There was a time, not so long ago, when time management was all the rage. There were time management courses you could take. There were time management people called secretaries and personal assistants that would help keep you on track and there was a plethora of software that you could plug into your computer, or print out and keep on your desk that would show you the big picture of your workflow. What you had to have done and when. Who you had to call and why. Etc. Etc.
This stuff was all very important back then, because not managing your time well meant that publication deadlines could be missed, people would be unprepared for sales conferences and trade shows, and clients flying in from out of town to review work would have nothing to look at.
Here Comes The Internet
Slowly but surely, the advent of the Internet and the dramatic growth of electronic publications and web based communications, web sites, social media and all the rest have all taken the hard edge off of deadlines. As a consequence, the world seems to have become much more lax in terms of meeting them.
I personally find this to be a kind of slippery slope, which can and has already lead to the development of poor practices when it comes to things like arranging meetings, determining creative development time, progress checkpoints to review work and being able to actually nail down completion dates for projects.
What Does This All Mean?
Actually it means a lot of things, but mainly:
- it means that if you do business in this way, clients who are even slightly disciplined can start to see you as sloppy or lazy.
- it means that when there is a critical deadline, the potential to disappoint your clients is very high, and the downside there could be something as drastic as losing the business.
- it also means that your cash flow and billing procedures can be disrupted or slowed down and that can affect your overall operating capability.
Can This Be Fixed?
There are a number of things that can be done within a creative organization to help tighten what has become a very loose screw.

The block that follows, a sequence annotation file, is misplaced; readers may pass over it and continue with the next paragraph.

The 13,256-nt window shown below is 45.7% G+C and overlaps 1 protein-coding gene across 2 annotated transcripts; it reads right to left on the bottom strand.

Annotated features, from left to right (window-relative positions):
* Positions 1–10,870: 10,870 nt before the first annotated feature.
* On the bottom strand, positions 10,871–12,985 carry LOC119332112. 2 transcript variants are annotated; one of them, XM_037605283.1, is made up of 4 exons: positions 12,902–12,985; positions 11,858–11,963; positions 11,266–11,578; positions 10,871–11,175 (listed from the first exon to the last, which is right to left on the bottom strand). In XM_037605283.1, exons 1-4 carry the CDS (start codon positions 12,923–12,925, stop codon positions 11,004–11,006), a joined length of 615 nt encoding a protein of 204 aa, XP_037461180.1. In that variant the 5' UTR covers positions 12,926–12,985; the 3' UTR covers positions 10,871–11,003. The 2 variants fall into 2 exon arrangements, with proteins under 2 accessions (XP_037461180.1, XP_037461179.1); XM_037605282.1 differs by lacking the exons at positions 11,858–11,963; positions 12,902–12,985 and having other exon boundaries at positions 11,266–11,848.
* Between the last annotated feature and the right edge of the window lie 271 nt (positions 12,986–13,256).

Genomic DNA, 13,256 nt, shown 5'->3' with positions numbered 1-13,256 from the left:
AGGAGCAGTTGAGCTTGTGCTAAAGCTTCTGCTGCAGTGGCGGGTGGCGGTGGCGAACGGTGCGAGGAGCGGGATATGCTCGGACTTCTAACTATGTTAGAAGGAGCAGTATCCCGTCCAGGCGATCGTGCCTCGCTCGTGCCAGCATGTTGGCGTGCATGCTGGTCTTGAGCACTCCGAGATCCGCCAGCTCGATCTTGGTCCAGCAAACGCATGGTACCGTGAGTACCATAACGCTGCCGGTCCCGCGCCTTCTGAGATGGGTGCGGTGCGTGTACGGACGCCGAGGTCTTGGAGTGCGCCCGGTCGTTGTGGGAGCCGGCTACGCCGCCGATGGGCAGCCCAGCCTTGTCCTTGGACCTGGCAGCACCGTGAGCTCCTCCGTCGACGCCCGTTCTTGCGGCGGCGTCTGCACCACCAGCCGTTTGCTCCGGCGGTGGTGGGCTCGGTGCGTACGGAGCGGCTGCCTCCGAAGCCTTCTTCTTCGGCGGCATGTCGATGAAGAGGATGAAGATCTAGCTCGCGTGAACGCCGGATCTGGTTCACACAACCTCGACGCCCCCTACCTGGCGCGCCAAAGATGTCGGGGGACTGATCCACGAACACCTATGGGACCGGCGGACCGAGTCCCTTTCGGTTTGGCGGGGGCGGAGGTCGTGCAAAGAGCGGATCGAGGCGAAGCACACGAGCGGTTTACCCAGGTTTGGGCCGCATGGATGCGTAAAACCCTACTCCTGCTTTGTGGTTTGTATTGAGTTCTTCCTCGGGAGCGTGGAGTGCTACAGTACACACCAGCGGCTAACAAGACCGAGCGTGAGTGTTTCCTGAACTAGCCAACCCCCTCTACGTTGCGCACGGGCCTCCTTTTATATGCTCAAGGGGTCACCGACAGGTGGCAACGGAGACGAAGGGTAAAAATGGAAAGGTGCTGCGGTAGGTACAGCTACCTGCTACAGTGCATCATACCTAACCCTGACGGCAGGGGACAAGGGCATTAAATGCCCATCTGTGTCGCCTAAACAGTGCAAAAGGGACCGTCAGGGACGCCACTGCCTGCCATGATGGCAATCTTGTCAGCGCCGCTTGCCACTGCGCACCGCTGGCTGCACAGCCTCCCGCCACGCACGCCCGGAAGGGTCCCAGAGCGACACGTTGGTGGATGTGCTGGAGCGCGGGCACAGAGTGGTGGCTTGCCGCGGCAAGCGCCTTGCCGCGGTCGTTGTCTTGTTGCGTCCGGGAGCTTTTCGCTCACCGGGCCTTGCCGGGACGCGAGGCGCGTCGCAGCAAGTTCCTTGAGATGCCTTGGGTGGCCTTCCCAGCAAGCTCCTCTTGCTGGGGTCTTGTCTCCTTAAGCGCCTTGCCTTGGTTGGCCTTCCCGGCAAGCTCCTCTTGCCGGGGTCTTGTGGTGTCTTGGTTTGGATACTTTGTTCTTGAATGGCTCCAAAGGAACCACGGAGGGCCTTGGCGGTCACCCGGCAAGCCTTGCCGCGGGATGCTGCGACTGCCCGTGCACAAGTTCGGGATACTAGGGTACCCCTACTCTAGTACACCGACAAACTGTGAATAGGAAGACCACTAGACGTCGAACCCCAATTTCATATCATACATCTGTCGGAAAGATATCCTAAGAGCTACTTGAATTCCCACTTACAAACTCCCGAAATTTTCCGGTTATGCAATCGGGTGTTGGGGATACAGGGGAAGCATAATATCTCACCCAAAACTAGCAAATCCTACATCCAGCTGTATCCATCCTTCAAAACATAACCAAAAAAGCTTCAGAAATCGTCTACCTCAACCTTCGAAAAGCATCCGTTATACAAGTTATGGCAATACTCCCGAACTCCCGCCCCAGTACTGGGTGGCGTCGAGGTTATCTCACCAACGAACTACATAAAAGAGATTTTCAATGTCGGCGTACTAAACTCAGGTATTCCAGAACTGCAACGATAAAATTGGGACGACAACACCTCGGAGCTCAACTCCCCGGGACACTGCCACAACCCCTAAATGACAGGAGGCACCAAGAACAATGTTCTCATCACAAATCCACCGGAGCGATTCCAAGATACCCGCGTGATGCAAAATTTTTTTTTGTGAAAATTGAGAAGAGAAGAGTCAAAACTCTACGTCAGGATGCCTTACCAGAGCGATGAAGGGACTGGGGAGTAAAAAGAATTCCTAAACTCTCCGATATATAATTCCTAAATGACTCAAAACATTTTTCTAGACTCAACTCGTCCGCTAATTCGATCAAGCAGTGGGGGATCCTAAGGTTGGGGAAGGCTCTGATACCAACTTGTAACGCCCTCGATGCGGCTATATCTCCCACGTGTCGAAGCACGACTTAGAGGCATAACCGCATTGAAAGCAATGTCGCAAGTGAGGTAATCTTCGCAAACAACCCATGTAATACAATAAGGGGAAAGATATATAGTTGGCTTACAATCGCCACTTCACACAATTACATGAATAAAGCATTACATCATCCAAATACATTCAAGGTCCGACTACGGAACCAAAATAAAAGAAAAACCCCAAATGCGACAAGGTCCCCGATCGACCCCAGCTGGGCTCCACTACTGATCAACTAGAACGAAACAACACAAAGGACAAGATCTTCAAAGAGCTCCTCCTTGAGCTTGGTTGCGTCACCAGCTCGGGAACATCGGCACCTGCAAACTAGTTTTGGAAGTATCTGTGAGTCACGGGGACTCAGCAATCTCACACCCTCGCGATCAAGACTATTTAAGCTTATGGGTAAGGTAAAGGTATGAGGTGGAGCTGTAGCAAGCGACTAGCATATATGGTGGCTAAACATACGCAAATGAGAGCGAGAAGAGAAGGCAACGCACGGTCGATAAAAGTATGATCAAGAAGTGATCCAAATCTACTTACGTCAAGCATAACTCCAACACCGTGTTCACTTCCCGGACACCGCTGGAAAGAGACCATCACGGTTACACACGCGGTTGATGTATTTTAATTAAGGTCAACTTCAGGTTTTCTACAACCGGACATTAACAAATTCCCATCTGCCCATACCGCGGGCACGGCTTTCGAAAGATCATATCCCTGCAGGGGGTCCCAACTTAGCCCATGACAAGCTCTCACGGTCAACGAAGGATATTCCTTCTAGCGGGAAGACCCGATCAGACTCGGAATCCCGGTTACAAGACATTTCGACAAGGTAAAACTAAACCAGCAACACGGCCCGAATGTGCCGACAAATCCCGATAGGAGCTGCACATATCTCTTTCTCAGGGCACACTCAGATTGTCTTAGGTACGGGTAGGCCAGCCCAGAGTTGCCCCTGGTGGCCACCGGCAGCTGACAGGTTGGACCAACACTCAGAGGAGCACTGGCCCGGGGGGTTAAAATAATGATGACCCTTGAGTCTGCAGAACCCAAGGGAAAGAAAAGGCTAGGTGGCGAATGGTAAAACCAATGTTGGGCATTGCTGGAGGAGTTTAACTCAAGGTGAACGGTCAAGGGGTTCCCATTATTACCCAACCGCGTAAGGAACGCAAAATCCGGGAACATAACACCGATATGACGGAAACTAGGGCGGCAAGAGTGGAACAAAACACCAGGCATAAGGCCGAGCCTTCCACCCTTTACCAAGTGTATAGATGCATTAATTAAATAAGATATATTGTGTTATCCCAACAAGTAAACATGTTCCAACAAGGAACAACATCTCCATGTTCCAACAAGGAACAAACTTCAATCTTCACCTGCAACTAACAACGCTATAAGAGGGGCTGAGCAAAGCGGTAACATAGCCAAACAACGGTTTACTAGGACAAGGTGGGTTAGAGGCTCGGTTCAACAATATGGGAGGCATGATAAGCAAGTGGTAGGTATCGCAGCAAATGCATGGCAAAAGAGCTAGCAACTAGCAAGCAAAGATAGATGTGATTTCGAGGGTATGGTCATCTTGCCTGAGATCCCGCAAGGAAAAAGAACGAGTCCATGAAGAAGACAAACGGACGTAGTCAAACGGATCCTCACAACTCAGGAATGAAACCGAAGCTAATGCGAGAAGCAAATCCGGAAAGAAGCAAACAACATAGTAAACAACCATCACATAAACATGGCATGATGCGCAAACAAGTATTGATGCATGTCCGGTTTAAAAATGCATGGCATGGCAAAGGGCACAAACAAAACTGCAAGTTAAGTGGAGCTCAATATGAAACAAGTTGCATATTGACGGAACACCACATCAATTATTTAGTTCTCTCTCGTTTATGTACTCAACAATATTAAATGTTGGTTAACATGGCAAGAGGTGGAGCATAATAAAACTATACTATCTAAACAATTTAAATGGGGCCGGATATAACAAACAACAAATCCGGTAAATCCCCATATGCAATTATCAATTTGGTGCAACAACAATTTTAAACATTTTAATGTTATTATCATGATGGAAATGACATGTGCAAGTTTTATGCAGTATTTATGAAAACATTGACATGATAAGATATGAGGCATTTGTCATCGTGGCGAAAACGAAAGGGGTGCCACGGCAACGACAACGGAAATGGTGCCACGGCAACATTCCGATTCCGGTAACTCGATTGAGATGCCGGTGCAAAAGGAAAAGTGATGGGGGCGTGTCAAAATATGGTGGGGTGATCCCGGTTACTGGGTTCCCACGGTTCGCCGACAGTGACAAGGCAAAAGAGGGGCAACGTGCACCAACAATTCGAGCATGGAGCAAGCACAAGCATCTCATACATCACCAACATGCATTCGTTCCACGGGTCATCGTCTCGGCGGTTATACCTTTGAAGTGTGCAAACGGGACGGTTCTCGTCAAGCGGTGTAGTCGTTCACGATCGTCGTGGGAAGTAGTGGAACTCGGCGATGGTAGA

- Let everybody know that this is an important issue that can affect the bottom line of the company.
- Develop or adapt a time management process that works for the kind of projects you generally do. There are many good programs now available.
- Make sure everyone involved in the project, including the client, is aware of all deadlines.
- Appoint an enforcer who will make sure that everyone is aware of and meeting their deadlines.
Now this seems very simple when you write it out in point form. In reality, it’s much more difficult than it looks, because you have factors such as work loads, supplier and client availabilities and technical issues (especially in the web area) that need to be considered.
You Have To Start Somewhere.
Like most processes that will alter the way things get done in your company, more stringent time management measures may be difficult to implement at first. Change is always difficult. But when these measures start to have a positive effect on the way work gets done and the people doing the work, you will find that this difficulty will diminish.
The key here, as always, is commitment. Do you want to be a company that is always scrambling to get projects completed, and as a result has less time to devote to acquiring new business or expanding your market? Or do you want to be a company that is always on top of things and operates with real efficiency and confidence?
That’s kind of a no brainer. But those are the choices you have, and good time management can really make the difference.
We Have Now Fully Adapted & Committed To Excellent Time Management
At Rapport, after a few trial and errors, we chose two on-line systems – ‘BaseCamp’ and ‘Pipeline Deals’. Together they address all of our needs on both the sales funnel and the project management sides of the business. These particular programs have proven easy for everyone to adapt to and manage. After the initial start up and learning curve, they both helping us be more efficient and effective.
Another important benefit to this renewed commitment to these systems is that our management has better control over production and each individual has the ability to see and monitor their work load well in advance, especially on long term projects.
In short, it’s a complete win-win. We manage our business effectively on all levels and our clients get great work on time and on budget.